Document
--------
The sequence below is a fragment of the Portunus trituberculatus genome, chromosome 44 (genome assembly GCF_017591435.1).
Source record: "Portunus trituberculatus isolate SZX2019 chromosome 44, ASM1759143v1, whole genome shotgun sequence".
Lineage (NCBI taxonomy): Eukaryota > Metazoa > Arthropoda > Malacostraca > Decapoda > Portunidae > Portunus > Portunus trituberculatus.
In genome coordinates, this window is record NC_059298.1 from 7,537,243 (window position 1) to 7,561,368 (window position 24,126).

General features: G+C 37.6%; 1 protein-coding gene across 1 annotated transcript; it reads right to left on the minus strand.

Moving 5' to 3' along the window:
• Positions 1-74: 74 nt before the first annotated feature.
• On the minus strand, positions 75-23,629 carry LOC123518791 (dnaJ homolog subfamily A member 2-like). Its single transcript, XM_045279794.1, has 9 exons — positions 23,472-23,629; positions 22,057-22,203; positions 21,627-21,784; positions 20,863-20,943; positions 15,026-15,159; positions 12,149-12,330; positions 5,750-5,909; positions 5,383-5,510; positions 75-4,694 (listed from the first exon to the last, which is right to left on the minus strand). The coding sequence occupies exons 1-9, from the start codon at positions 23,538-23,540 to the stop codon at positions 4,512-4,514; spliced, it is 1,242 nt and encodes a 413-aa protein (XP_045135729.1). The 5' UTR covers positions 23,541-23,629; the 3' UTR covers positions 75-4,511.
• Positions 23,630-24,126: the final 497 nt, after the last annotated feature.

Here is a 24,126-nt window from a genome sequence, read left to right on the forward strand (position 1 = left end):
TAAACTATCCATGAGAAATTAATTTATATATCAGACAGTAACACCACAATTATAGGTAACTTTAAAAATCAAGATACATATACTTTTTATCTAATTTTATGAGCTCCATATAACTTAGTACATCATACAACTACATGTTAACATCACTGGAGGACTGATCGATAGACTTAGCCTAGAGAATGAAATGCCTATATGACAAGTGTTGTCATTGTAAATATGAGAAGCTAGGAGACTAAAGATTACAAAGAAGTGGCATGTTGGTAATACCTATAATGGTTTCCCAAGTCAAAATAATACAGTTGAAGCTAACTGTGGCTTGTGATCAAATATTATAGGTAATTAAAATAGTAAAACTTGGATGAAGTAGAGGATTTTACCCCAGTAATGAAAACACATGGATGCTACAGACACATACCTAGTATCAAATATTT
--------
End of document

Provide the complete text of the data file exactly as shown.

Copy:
The sequence below is a fragment of the Portunus trituberculatus genome, chromosome 44 (genome assembly GCF_017591435.1).
Source record: "Portunus trituberculatus isolate SZX2019 chromosome 44, ASM1759143v1, whole genome shotgun sequence".
Lineage (NCBI taxonomy): Eukaryota > Metazoa > Arthropoda > Malacostraca > Decapoda > Portunidae > Portunus > Portunus trituberculatus.
In genome coordinates, this window is record NC_059298.1 from 7,537,243 (window position 1) to 7,561,368 (window position 24,126).

General features: G+C 37.6%; 1 protein-coding gene across 1 annotated transcript; it reads right to left on the minus strand.

Moving 5' to 3' along the window:
• Positions 1-74: 74 nt before the first annotated feature.
• On the minus strand, positions 75-23,629 carry LOC123518791 (dnaJ homolog subfamily A member 2-like). Its single transcript, XM_045279794.1, has 9 exons — positions 23,472-23,629; positions 22,057-22,203; positions 21,627-21,784; positions 20,863-20,943; positions 15,026-15,159; positions 12,149-12,330; positions 5,750-5,909; positions 5,383-5,510; positions 75-4,694 (listed from the first exon to the last, which is right to left on the minus strand). The coding sequence occupies exons 1-9, from the start codon at positions 23,538-23,540 to the stop codon at positions 4,512-4,514; spliced, it is 1,242 nt and encodes a 413-aa protein (XP_045135729.1). The 5' UTR covers positions 23,541-23,629; the 3' UTR covers positions 75-4,511.
• Positions 23,630-24,126: the final 497 nt, after the last annotated feature.

Here is a 24,126-nt window from a genome sequence, read left to right on the forward strand (position 1 = left end):
TAAACTATCCATGAGAAATTAATTTATATATCAGACAGTAACACCACAATTATAGGTAACTTTAAAAATCAAGATACATATACTTTTTATCTAATTTTATGAGCTCCATATAACTTAGTACATCATACAACTACATGTTAACATCACTGGAGGACTGATCGATAGACTTAGCCTAGAGAATGAAATGCCTATATGACAAGTGTTGTCATTGTAAATATGAGAAGCTAGGAGACTAAAGATTACAAAGAAGTGGCATGTTGGTAATACCTATAATGGTTTCCCAAGTCAAAATAATACAGTTGAAGCTAACTGTGGCTTGTGATCAAATATTATAGGTAATTAAAATAGTAAAACTTGGATGAAGTAGAGGATTTTACCCCAGTAATGAAAACACATGGATGCTACAGACACATACCTAGTATCAAATATTT